Extremes of flooding rain vs. drought to persist over north-central US into August

Extremes of flooding rain vs. drought to persist over north-central US into August.
While the north-central United States will get a break from storms in some locations and heat in others late this week, the pattern will resume as July ends and August begins.
Part of that heat dome will extend across the northern High Plains and southwestern Canada.
Meanwhile, a flow of moisture from the Gulf of Mexico will resume over the Mississippi and Ohio valleys, as a new crop of storms from northwestern Canada rolls southeastward next week.
Downpours to target areas plagued by relentless rain so far this season So much rain has been falling so often that many streams and rivers are running well above average for the middle of the summer from portions of eastern Minnesota to Wisconsin, Ohio, northern Illinois and northern Michigan.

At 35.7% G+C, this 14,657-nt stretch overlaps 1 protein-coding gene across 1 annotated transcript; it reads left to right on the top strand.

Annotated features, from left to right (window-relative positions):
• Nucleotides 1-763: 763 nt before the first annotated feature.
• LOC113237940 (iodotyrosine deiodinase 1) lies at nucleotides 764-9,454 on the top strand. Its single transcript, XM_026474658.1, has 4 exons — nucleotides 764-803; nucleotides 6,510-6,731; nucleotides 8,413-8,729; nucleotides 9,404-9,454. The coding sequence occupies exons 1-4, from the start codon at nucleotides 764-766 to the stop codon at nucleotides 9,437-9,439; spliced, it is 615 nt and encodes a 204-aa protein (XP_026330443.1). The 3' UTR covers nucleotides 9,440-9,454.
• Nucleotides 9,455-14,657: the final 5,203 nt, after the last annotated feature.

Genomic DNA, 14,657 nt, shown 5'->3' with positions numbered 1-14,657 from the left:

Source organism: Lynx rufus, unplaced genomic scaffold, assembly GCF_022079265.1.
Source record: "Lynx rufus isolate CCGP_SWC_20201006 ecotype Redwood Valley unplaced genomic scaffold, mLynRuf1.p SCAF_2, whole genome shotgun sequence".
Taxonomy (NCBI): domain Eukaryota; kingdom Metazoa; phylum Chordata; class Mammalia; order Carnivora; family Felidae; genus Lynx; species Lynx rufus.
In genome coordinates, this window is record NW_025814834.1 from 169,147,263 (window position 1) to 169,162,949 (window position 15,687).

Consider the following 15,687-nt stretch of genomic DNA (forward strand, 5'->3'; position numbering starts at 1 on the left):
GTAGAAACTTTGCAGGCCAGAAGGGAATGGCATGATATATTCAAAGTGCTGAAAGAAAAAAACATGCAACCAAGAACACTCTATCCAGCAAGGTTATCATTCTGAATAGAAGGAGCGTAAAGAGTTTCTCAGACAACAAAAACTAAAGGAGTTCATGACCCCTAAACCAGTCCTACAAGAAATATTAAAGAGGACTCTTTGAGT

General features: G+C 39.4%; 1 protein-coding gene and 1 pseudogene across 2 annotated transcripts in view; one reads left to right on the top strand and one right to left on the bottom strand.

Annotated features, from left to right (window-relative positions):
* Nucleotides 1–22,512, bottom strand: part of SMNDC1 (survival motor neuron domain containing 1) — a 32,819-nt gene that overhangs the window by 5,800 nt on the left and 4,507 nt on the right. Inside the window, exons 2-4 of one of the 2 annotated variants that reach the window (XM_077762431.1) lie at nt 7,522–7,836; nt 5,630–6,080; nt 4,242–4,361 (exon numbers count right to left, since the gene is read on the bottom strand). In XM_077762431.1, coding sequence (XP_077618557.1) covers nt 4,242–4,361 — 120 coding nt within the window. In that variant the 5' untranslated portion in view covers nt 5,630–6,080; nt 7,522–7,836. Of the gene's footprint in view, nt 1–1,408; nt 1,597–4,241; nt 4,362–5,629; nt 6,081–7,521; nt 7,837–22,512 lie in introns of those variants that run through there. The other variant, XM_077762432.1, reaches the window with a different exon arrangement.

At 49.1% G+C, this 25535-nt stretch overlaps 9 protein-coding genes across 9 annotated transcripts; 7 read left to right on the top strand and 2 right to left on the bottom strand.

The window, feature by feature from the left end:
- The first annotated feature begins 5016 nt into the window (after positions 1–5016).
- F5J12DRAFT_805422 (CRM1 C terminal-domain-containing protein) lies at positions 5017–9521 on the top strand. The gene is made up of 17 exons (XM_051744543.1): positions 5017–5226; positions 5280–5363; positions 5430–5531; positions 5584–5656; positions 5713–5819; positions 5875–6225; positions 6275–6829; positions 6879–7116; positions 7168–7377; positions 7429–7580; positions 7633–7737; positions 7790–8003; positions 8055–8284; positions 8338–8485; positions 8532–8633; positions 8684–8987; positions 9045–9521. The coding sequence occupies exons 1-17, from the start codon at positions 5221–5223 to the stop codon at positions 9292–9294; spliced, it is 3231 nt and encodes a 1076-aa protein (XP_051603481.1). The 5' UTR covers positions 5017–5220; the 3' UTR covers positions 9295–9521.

As of Wednesday, July 26, rainfall in Chicago and Columbus, Ohio, for July has been two times that of normal with 7.65 and 8.16 inches, respectively.
Little rainfall, heat to continue in areas with building drought conditions Areas of saturated soil become more sparse and transition to abnormally dry farther west across Iowa and Minnesota.
Average rainfall for the location from May to the end of July is 6 inches.
The dry soil and intense sunshine have been boosting temperatures to well above average over the northern High Plains this summer.
"It would take a major storm or a series of major storms to break the drought, and we just don’t see that happening that far west through most of August," Pastelok said.

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